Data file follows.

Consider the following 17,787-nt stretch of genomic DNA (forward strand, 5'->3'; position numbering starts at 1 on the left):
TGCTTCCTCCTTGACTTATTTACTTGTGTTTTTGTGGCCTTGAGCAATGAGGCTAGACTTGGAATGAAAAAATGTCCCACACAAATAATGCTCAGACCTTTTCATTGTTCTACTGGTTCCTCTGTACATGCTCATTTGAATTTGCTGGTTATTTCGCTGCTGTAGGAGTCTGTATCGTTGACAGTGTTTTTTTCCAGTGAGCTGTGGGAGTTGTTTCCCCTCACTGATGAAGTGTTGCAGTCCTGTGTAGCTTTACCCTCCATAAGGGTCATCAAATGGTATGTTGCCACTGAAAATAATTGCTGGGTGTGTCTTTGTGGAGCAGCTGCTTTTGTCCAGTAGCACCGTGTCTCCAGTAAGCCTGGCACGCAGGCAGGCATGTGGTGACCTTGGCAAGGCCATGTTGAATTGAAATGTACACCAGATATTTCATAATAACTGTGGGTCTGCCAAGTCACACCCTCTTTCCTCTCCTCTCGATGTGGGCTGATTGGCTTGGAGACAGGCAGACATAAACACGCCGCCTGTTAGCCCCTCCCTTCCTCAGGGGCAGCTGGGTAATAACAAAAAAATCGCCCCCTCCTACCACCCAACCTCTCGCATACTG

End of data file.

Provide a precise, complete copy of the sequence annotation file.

Consider the following 17,787-nt stretch of genomic DNA (forward strand, 5'->3'; position numbering starts at 1 on the left):
TGCTTCCTCCTTGACTTATTTACTTGTGTTTTTGTGGCCTTGAGCAATGAGGCTAGACTTGGAATGAAAAAATGTCCCACACAAATAATGCTCAGACCTTTTCATTGTTCTACTGGTTCCTCTGTACATGCTCATTTGAATTTGCTGGTTATTTCGCTGCTGTAGGAGTCTGTATCGTTGACAGTGTTTTTTTCCAGTGAGCTGTGGGAGTTGTTTCCCCTCACTGATGAAGTGTTGCAGTCCTGTGTAGCTTTACCCTCCATAAGGGTCATCAAATGGTATGTTGCCACTGAAAATAATTGCTGGGTGTGTCTTTGTGGAGCAGCTGCTTTTGTCCAGTAGCACCGTGTCTCCAGTAAGCCTGGCACGCAGGCAGGCATGTGGTGACCTTGGCAAGGCCATGTTGAATTGAAATGTACACCAGATATTTCATAATAACTGTGGGTCTGCCAAGTCACACCCTCTTTCCTCTCCTCTCGATGTGGGCTGATTGGCTTGGAGACAGGCAGACATAAACACGCCGCCTGTTAGCCCCTCCCTTCCTCAGGGGCAGCTGGGTAATAACAAAAAAATCGCCCCCTCCTACCACCCAACCTCTCGCATACTG